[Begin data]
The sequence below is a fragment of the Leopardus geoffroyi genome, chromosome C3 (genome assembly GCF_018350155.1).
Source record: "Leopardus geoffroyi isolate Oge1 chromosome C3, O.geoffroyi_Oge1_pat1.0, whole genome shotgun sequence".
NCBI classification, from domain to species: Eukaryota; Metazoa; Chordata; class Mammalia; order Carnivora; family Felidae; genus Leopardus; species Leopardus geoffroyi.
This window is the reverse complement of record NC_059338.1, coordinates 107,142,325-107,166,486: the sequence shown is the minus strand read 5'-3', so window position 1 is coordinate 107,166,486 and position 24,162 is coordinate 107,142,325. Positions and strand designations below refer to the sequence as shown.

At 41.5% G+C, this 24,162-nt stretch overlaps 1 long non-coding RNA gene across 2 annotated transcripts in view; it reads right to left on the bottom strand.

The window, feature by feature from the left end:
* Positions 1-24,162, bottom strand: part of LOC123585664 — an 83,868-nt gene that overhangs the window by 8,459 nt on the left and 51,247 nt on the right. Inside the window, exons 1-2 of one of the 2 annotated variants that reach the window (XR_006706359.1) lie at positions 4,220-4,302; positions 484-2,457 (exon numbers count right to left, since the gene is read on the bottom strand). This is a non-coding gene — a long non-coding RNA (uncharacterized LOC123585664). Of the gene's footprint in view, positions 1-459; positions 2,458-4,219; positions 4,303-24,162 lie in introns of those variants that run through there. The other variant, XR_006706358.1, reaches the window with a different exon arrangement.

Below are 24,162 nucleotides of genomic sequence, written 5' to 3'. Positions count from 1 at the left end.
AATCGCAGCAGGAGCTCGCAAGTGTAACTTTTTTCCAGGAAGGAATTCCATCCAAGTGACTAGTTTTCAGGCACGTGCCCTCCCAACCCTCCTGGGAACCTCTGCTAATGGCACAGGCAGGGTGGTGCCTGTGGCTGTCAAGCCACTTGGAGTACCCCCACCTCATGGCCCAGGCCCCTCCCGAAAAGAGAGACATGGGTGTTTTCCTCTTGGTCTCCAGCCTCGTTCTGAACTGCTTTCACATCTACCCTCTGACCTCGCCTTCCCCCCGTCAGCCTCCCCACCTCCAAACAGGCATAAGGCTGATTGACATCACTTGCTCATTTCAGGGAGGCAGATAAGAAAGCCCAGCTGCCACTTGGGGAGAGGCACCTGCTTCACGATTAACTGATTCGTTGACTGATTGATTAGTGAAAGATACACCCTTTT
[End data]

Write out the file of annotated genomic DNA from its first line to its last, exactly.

The sequence below is a fragment of the Leopardus geoffroyi genome, chromosome C3 (genome assembly GCF_018350155.1).
Source record: "Leopardus geoffroyi isolate Oge1 chromosome C3, O.geoffroyi_Oge1_pat1.0, whole genome shotgun sequence".
NCBI classification, from domain to species: Eukaryota; Metazoa; Chordata; class Mammalia; order Carnivora; family Felidae; genus Leopardus; species Leopardus geoffroyi.
This window is the reverse complement of record NC_059338.1, coordinates 107,142,325-107,166,486: the sequence shown is the minus strand read 5'-3', so window position 1 is coordinate 107,166,486 and position 24,162 is coordinate 107,142,325. Positions and strand designations below refer to the sequence as shown.

At 41.5% G+C, this 24,162-nt stretch overlaps 1 long non-coding RNA gene across 2 annotated transcripts in view; it reads right to left on the bottom strand.

The window, feature by feature from the left end:
* Positions 1-24,162, bottom strand: part of LOC123585664 — an 83,868-nt gene that overhangs the window by 8,459 nt on the left and 51,247 nt on the right. Inside the window, exons 1-2 of one of the 2 annotated variants that reach the window (XR_006706359.1) lie at positions 4,220-4,302; positions 484-2,457 (exon numbers count right to left, since the gene is read on the bottom strand). This is a non-coding gene — a long non-coding RNA (uncharacterized LOC123585664). Of the gene's footprint in view, positions 1-459; positions 2,458-4,219; positions 4,303-24,162 lie in introns of those variants that run through there. The other variant, XR_006706358.1, reaches the window with a different exon arrangement.

Below are 24,162 nucleotides of genomic sequence, written 5' to 3'. Positions count from 1 at the left end.
AATCGCAGCAGGAGCTCGCAAGTGTAACTTTTTTCCAGGAAGGAATTCCATCCAAGTGACTAGTTTTCAGGCACGTGCCCTCCCAACCCTCCTGGGAACCTCTGCTAATGGCACAGGCAGGGTGGTGCCTGTGGCTGTCAAGCCACTTGGAGTACCCCCACCTCATGGCCCAGGCCCCTCCCGAAAAGAGAGACATGGGTGTTTTCCTCTTGGTCTCCAGCCTCGTTCTGAACTGCTTTCACATCTACCCTCTGACCTCGCCTTCCCCCCGTCAGCCTCCCCACCTCCAAACAGGCATAAGGCTGATTGACATCACTTGCTCATTTCAGGGAGGCAGATAAGAAAGCCCAGCTGCCACTTGGGGAGAGGCACCTGCTTCACGATTAACTGATTCGTTGACTGATTGATTAGTGAAAGATACACCCTTTT